With 2010 really, really wrapping up (yeah, we’ve said this before, but now we really mean it), we thought it pertinent to gather together industry opinions on how media will change in 2011.
Pete Blackshaw writes in AdAge to keep an eye on:
- Defensive Branding. “While 2010 kicked off with high levels of almost irrational exuberance over social media, this month’s Twitter-powered Wikileaks attack on MasterCard, Visa and other major brands primed 2011 for higher doses of brand and corporate paranoia.”
- All the World’s a Service Desk. “Get ready for anywhere/anytime customer service, from the usual suspect brand stands –Twitter and Facebook — to vastly improved online communities and real-time chat. Aided by better measurements, brands will come to appreciate that efficiently answering questions and solving problems for consumers not only pays out, but also leaves a viral media annuity.”
- The End of Resumes. “Resumes will become increasingly irrelevant to the job-recruitment process. With or without formal policies, more recruiters and employees will lean on the web as a primary form of candidate due diligence.”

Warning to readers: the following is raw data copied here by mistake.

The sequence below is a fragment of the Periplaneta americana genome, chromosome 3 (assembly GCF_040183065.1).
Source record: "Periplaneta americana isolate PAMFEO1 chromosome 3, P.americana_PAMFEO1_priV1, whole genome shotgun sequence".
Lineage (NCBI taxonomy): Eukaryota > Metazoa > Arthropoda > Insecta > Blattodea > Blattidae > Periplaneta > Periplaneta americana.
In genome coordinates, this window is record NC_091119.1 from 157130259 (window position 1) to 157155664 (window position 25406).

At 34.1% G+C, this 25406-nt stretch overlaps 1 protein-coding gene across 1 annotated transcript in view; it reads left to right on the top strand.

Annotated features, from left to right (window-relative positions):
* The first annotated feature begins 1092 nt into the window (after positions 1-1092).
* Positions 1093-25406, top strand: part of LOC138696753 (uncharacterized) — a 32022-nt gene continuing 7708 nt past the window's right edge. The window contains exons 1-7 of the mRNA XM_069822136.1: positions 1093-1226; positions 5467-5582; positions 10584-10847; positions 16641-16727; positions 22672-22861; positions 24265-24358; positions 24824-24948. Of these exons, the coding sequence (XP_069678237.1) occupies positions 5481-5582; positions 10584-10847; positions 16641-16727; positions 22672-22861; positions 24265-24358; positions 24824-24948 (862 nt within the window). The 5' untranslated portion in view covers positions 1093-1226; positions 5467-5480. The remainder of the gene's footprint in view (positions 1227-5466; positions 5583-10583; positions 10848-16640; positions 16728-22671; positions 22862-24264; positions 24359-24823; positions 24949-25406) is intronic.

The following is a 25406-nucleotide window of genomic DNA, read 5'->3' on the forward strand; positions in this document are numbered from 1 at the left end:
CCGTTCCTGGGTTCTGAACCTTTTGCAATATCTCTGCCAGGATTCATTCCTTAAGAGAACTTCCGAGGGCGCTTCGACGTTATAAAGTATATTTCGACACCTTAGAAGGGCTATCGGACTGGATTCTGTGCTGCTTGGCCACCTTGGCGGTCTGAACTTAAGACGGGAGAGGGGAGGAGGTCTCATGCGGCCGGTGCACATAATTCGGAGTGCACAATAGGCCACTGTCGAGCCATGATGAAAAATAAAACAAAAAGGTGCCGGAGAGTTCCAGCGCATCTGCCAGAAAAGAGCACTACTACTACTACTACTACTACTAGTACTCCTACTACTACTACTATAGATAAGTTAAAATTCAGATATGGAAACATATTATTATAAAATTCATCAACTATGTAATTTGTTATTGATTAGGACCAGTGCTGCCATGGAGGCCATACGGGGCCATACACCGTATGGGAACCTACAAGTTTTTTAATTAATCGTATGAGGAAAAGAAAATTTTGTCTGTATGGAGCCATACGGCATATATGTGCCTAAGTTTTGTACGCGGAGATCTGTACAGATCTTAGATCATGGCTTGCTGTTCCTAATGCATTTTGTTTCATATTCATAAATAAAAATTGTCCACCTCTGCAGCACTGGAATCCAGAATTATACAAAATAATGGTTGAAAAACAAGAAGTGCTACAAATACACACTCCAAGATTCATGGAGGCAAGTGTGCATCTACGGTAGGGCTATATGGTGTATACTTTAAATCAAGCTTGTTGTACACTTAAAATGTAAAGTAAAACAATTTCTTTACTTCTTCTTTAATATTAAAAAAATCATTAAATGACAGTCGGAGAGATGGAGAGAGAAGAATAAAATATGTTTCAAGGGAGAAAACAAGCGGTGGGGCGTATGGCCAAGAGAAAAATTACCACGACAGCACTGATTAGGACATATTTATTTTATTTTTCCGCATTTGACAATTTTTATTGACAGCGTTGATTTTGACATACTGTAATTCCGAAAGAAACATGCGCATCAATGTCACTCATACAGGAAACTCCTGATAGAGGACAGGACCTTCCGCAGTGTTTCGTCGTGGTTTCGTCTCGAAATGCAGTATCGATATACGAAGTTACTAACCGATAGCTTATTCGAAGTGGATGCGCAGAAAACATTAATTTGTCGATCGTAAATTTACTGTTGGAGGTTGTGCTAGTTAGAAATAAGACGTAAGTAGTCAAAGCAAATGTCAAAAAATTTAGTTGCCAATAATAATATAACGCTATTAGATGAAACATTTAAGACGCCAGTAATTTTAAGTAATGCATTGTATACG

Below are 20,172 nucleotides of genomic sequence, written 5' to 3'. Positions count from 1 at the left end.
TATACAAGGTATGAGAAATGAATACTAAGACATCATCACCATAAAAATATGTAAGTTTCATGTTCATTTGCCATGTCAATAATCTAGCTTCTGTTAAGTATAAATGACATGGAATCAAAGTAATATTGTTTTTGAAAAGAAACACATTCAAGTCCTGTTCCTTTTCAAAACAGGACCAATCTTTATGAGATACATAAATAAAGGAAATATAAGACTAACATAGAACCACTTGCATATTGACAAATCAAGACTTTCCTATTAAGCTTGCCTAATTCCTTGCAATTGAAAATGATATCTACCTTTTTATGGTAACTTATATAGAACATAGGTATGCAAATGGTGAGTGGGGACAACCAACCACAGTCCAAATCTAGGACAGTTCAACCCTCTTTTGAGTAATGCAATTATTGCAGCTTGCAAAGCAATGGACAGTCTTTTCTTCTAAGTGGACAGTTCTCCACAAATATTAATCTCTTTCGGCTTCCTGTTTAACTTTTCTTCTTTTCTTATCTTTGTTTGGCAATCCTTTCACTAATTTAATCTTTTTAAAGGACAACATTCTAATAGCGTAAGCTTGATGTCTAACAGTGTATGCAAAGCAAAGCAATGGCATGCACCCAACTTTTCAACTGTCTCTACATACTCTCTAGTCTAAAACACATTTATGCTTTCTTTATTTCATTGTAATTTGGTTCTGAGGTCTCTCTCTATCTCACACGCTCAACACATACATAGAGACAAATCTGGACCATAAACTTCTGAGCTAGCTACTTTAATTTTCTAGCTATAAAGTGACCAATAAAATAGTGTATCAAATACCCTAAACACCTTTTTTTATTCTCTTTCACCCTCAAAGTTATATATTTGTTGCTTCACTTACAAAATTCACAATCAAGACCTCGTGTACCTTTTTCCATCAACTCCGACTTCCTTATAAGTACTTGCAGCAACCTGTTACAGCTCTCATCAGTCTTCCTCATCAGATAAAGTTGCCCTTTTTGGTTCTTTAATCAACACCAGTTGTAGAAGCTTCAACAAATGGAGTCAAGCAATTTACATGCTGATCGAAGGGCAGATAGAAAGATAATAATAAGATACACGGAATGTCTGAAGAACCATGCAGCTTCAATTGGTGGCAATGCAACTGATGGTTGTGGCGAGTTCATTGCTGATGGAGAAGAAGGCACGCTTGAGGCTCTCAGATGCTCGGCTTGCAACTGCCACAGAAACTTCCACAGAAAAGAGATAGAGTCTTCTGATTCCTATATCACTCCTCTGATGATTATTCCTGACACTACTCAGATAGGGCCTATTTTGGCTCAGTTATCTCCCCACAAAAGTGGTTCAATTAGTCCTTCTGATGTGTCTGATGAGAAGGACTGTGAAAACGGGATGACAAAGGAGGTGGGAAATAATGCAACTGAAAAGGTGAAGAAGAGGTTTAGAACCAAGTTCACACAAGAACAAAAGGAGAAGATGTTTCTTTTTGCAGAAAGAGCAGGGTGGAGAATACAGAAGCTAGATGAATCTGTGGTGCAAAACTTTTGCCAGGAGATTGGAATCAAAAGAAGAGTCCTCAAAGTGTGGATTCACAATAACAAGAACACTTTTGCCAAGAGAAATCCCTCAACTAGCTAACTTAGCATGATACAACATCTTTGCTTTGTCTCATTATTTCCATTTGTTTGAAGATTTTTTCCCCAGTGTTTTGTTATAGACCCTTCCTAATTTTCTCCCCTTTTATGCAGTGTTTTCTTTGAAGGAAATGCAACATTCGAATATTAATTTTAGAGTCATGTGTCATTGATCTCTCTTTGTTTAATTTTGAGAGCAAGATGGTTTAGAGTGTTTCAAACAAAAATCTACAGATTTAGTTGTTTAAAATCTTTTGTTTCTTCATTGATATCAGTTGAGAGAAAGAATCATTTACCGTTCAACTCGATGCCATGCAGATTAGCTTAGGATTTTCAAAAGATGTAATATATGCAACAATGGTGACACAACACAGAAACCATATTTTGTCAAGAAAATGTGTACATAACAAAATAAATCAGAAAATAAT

Meanwhile, Keith Trivitt blogging at PRSAY compiled PRSA members’ thoughts on the big trends of 2011. Included: location-based apps like Foursquare and Gowalla, “more opportunities and RFPs coming to public relations firms,” and, again, reputation management.
And then Ken Doctor takes on the journalism myths of 2010 that may or may not be busted in 2011:
- “Readers won’t pay for non-business content…Exhibit A will be the New York Times, with its new metered payment system to launch early in the year. If the Times can claim one to two percent of 30 million or so uniques (its internal count) — or 300,000 to 600,000 paying customers — that’ll be a major milestone.”
- “Tablets are just another device. There’s a we’ve-seen-it-all-before-sense here for some content producers. Aren’t tablets just another device, like phones, which cost a lot of money to format for, but don’t produce game-changing revenue results? My sense: the tablet is the post-print reading device. Any publisher who doesn’t plan for tablets to hasten the print to tablet demise will be left out of the future.”
- “Public Media is different from Private Media. Yes, and no….The old labels won’t stick.”
For more media predictions, follow the links to the original posts…and then tell us what you think.